A journey for discovery.
Dafi Ben Tzvi, A Madricha in the movement’s “Masa” in Poland, tells us about the significance of the Hadracha in preparation for the national seminar that starts today in Naamat school, Petah Tikva.
I'm excited and worried. This year, I chose to lead our journey to Poland – “The journey to uncover the roots of the Zionist revolution and rebellion of youth movements. Holocaust and Heroism.”
The word "discovery" is the word that brings up strong emotions.
The eleventh graders (Juniors) seminars will begin today, as part of a long and complex preparation. We, the madrichim are dealing with a lot of questions: what is the best preparation process for our chanichim? What do they need to know before landing in Poland? What should each and every chanich/a expect?
As a madricha – these are questions that bother me.
I want them to have a genuine discovery experience, and that it will be interesting for them. I want them to know about the processes leading up to the death camps, I want them to know the human and social choices that preceded the ghettos. I want to come on a journey with a "bag" of questions and thoughts. I want them to feel confident to talk to the group, to express their views, that their opinion is important.
Happily, I am not alone in these thoughts. With me there are dozens of madrichim and we all want the preparation process to be thorough, creative and thought stimulating.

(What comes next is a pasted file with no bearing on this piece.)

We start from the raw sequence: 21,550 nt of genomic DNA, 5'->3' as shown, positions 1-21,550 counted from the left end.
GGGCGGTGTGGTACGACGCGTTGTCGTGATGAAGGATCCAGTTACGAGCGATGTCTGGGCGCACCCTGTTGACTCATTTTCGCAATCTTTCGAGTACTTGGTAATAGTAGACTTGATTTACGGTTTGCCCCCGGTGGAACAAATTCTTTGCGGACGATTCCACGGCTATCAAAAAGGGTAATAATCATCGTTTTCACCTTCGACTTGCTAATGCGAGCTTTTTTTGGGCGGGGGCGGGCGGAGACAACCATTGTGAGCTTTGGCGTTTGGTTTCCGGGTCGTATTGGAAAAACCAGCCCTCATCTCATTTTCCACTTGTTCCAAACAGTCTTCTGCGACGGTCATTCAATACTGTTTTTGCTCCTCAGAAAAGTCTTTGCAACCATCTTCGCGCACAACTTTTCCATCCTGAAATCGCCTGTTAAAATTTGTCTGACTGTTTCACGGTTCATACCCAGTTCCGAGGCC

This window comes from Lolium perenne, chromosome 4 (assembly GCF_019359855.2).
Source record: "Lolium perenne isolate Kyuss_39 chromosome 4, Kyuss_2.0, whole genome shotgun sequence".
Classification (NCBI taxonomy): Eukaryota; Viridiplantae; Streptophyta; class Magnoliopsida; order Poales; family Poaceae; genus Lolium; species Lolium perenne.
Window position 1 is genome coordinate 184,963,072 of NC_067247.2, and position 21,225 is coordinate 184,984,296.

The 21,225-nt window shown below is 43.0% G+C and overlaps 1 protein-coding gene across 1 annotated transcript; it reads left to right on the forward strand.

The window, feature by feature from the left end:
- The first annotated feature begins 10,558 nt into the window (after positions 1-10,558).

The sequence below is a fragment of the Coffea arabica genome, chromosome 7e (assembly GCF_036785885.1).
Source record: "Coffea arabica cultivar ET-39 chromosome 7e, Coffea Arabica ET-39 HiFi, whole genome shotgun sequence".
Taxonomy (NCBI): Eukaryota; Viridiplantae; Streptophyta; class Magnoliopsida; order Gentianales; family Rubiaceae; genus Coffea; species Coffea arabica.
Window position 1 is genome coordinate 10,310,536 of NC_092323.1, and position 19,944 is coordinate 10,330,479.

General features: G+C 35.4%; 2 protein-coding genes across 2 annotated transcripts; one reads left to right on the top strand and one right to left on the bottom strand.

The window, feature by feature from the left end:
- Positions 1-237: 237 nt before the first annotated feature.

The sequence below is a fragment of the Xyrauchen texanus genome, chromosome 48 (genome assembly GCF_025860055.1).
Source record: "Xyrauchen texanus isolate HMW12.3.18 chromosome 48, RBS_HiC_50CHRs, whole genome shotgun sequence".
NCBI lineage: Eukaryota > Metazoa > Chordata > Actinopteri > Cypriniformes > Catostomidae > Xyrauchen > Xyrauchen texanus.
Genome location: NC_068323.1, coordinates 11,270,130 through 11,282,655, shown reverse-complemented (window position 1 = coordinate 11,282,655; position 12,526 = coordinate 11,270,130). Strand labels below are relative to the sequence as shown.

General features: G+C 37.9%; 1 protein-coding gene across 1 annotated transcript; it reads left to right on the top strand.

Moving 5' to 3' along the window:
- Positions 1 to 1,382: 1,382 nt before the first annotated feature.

During the next seminar, we will perform excerpts from the play "Ghetto" by Yehoshua Sobol about the history of the Vilna Ghetto. We will also watch a film and through it try to understand the methods of propaganda, education and terrorism in Nazi Germany.
The peak of the seminar will be an exhibition that we have built just for our chanichim.
We thought about all of the content that is important to talk about during the process and set up an exhibition, with a room for each topic.
In one room, they will enter the living room of a Jewish family living in the diaspora in which one son is an assimilated jew and the daughter – a Zionist.
Another room will be like a movement’s ken, as known to the chanichim, but a ken in a movement in Poland.
Another room, packed full and difficult, will describe the rise of the Nazi party to power.
Another unique room tells the story of a North African community in the Holocaust. A story too many of the youth in Israel never heard before.
And my favorite room is the room that tells the story of the Dror movement in Poland. I love it because it reminds me of the preparation process I went through junior year with my kvutsa and madrich Alon Nisser.
I remember the feeling I felt when I discovered the story of the youth in the ghettos. Long before they stood armed in front of the Nazis, they were, like me, chanichim in the ken, young madrichim, dedicated to their kvutzot and their chanichim.
Probably more than anything, I cannot wait to tell my chanichim about the members on this special group. Their rebellion was before everything, "A rebellion of hope".